The System

The System: eLoran Operational on Eastern UK Coast

December 1, 2014By
Bridge of the Galatea, a GLA vessel that carries a eLoran receiver and conducted tests of the new system.

Back-up to Vulnerable GPS Signals Required for Busy Shipping Lanes The General Lighthouse Authorities (GLAs) of the UK and Ireland announced October 31 the initial operational capability of UK maritime eLoran. Seven differential reference stations now provide additional position, navigation, and timing (PNT) information via low-frequency pulses to ships fitted with eLoran receivers. The service will help ensure they can... read more

The System: Fregat Design Ambiguity Steered Galileo Wrong

November 1, 2014By

Cross-Installed Hydrazine, Helium Lines Froze Thrusters The root cause of the anomaly that sent two Galileo satellites into the wrong orbit on August 22 was a shortcoming in the system thermal analysis performed during stage design, and not an operator error during stage assembly, according to findings by an independent inquiry board. The independent inquiry board was created by Arianespace,... read more

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The System: One Step Back, Three Steps Forward

September 1, 2014By
Galileo-MASTER-2014-W

Galileo IOV Bird Mute; New Draft ICD; CS Proved; Late August Launch Orbiting in silence since an onboard power mishap on May 27, troubled E20 emitted cheeps from space on August 6, 7,  and 8, broadcasting on the L1 frequency. Nothing has been heard since.  Meanwhile, the European Commission (EC) published a new draft version of the Galileo Open Service... read more

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The System: GPS III, Always a New Horizon

July 30, 2014By

First, Lockheed Martin began investigating options for its GPS III payload supply line last year.  Then in June of this year, the U.S. Air Force opened a “sources sought”  initiative for a production-ready GPS space vehicle, equipped with an alternate payload, for consideration alongside the Lockheed Martin-built GPS III vehicle. Grumman and Boeing have responded to the U.S. Air Force... read more

The System: GLONASS in April, What Went Wrong

June 24, 2014By
Figure 1. Affected broadcast messages for each GLONASS satellite. Colors indicate the different orbit planes.

By Gerhard Beutler, Rolf Dach, Urs Hugentobler, Oliver Montenbruck, Georg Weber, and Elmar Brockmann What Happened: On April 1, 2014, at 21:15 UTC, all GLONASS satellites started to transmit wrong Broadcast Messages (BM) as previously reported by GPS World. The satellite positions derived from these BM were wrong by up to ± 200 kilometers in each of the three coordinates... read more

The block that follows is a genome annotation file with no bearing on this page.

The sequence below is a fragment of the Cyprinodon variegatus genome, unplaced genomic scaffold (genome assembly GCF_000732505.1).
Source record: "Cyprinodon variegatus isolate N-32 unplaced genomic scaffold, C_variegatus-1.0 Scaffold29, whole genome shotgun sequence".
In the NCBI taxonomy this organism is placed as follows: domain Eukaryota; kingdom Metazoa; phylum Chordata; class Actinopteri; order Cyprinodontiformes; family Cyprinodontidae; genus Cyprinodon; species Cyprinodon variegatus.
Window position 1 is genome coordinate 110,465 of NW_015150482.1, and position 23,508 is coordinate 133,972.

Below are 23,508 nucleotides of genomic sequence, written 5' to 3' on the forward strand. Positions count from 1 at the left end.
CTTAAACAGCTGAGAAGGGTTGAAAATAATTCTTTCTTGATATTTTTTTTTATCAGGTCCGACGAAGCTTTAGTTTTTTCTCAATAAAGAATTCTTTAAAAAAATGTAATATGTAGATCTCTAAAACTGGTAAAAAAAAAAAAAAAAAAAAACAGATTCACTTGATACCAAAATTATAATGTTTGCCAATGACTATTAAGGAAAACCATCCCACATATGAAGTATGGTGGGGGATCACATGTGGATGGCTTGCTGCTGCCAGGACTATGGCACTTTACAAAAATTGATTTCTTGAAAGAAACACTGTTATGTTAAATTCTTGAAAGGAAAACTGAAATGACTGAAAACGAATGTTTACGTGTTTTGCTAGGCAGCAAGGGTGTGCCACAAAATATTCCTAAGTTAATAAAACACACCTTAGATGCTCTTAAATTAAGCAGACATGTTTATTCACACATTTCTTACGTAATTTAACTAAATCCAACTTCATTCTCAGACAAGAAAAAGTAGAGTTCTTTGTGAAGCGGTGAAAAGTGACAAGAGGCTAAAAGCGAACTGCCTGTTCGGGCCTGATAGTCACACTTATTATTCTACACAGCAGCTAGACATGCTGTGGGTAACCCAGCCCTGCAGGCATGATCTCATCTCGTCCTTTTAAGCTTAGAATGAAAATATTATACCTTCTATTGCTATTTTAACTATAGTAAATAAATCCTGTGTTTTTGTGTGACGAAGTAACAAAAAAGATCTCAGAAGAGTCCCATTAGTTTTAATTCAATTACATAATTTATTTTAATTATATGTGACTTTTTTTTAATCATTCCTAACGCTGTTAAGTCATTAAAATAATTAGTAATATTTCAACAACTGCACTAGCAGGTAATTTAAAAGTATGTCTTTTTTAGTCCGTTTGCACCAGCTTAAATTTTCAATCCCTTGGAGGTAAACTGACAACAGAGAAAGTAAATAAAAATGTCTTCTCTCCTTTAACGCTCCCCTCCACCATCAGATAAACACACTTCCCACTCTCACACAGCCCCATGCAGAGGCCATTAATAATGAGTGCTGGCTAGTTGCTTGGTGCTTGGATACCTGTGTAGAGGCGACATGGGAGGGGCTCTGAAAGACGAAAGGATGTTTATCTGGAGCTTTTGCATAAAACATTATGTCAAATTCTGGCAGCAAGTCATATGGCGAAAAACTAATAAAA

The System: Sixth GPS IIF Launched into Orbit

June 1, 2014By
Photo credit: United Launch Alliance.

A sixth GPS IIF satellite was launched aboard a United Launch Alliance Delta 4 rocket from Cape Canaveral at 8:08 p.m. EDT May 16. The satellite, designated GPS IIF-6 and built by Boeing, is one of the next-generation GPS satellites, incorporating improvements to provide greater accuracy, increased signals, and enhanced performance for users. According to Boeing, each GPS IIF satellite... read more

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GPS/GLONASS Dispute: CEO Clarifies Misunderstandings

May 23, 2014By
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“Use any opportunity to create friendship and peace,” urged Javad Ashjaee, president and CEO of JAVAD GNSS, in a May 23 conversation with journalists. He decried the recent controversy about monitoring stations on both U.S. and Russian soil, saying it was based in misinformation and misinterpretations, inflated by a political crisis in a completely different area. “This [GNSS] is a... read more

The System: GLONASS Fumbles Forward

May 1, 2014By
GLONASS PLOT from the Roscosmos GLONASS Information-Analytical Centre, showing the 12-hour outage, with full service eventually restored on April 2.

Two April Disruptions Furnish Fodder for Multi-GNSS Receivers and Alternative PNT In an unprecedented total disruption of a fully operational GNSS constellation, all satellites in the Russian GLONASS broadcast corrupt information for 11 hours, from just past midnight until noon Russian time (UTC+4) on April 2 (or 5 p.m. on April 1 to 4  a.m. April 2, U.S. Eastern time).... read more